'Macbeth' – Review
The Guardian, 6 July 2013
This is more like it. After a lightweight 'Macbeth' at Shakespeare's Globe, we now get a production that gets closer to the heart of the play's mystery. Staged in a deconsecrated Victorian church for the Manchester International Festival, it is co-directed by Rob Ashford and Kenneth Branagh and boasts a performance by the latter that reminds us what an intemperately exciting Shakespearean actor he is.
The production has many fine qualities as well as one or two dubious ones. With the audience seated on two sides of a tunnel-like, traverse stage, it has the great virtue of immediacy: we seem to be in the thick of the rain-soaked, mud-spattered opening battles. Cutting short all intermission also gives the action a hurtling momentum. But I was puzzled as to why the Macbeths debate the practicality of murdering Duncan within earshot of their passing servants.
And I'm not sure it's a good idea to show us Macbeth actually stabbing the sleeping Duncan: the horror of the deed is all the more potent if we see it refracted through Macbeth's guilt.
This is a quality that stands out strongly in Branagh's performance. There's no doubt that this Macbeth has dreamed of gaining the crown. But it is fascinating to see how Branagh stammers on the initial letters of "murder" and "assassination" as if chilled by what the words represent; and, after he has carried out the deed, Branagh puts his hands together in silent prayer.
Even kingship does nothing to still his conscience. At one extraordinary point, Branagh curls up on the throne wrapping himself in his cloak as if to hide from his own tormented self.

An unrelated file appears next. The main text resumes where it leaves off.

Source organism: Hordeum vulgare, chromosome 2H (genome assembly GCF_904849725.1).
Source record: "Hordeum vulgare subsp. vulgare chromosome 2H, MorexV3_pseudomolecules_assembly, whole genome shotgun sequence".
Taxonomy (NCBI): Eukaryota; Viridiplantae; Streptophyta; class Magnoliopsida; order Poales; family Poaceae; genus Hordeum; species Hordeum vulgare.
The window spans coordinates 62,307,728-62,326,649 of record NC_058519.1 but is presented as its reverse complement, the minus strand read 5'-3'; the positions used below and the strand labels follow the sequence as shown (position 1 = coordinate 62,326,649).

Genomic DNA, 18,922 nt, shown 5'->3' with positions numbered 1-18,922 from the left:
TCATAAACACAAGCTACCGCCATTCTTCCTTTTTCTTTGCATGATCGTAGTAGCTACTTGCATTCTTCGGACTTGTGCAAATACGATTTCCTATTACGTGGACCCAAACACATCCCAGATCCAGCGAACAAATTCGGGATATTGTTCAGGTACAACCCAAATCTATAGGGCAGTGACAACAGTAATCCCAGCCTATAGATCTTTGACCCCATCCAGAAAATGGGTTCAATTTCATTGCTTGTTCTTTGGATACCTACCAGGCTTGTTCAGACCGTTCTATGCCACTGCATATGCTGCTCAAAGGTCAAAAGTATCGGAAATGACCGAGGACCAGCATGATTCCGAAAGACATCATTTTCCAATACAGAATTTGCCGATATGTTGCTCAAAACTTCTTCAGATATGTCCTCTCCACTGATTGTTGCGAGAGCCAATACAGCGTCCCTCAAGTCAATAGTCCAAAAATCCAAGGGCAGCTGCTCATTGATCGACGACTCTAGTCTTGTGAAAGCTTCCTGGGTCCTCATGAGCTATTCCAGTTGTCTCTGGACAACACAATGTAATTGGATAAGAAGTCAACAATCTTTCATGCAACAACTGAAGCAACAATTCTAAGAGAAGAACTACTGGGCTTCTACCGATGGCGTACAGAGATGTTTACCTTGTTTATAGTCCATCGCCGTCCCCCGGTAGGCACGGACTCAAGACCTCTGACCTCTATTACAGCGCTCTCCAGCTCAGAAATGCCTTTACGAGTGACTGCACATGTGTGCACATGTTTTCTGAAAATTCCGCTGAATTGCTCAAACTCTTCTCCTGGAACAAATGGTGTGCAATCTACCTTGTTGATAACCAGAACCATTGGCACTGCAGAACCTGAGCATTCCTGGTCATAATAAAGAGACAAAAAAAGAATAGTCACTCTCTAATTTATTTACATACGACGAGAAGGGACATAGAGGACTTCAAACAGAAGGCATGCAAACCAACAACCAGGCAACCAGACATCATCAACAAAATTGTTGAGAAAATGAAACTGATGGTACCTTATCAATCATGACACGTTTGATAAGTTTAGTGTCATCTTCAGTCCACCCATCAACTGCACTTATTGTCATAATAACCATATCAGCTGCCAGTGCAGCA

But what I admire about Branagh is that he is not afraid to do a spot of old-fashioned acting. The highest compliment I can pay him is that at times he evoked golden memories of Olivier in the role.
When Branagh cries "to be thus is nothing, but to be safely thus ..." he italicises the word "nothing" by a fierce tenor bark; and, in the play's later scenes, Branagh conveys the desolation and despair of a man who has sold his soul only to be confronted by the hollowness of tyrannical power. This is a performance that shows us the scorpions inside Macbeth's mind and that should appear to great advantage when the production is broadcast live to UK cinemas on 20 July.
There are other good performances. Alex Kingston's Lady Macbeth starts as a blazing power-seeker and ends as a burnt-out case. Ray Fearon's Macduff is bold and vigorous, John Shrapnel's Duncan is a notably martial monarch and Rosalie Craig cuts quite a dash as Lady Macduff. I was puzzled as to why Jimmy Yuill's Banquo seemed a generation older than Macbeth and why the Witches, while making striking appearances in the arches at one end of the nave, gulp and swallow their words.
But this is an exciting production that shows why Branagh is such a fine Shakespearean actor. He can do the soaring vocal cries but he is also sensitive to the minutiae of language.
When he asks the doctor "Cans't thou not minister to a mind diseased?" he inserts a pause after the first syllable of the last word as if to prove that Macbeth's own problem is one of "dis-ease" and that he has never known the joys of peace and security. That's real acting.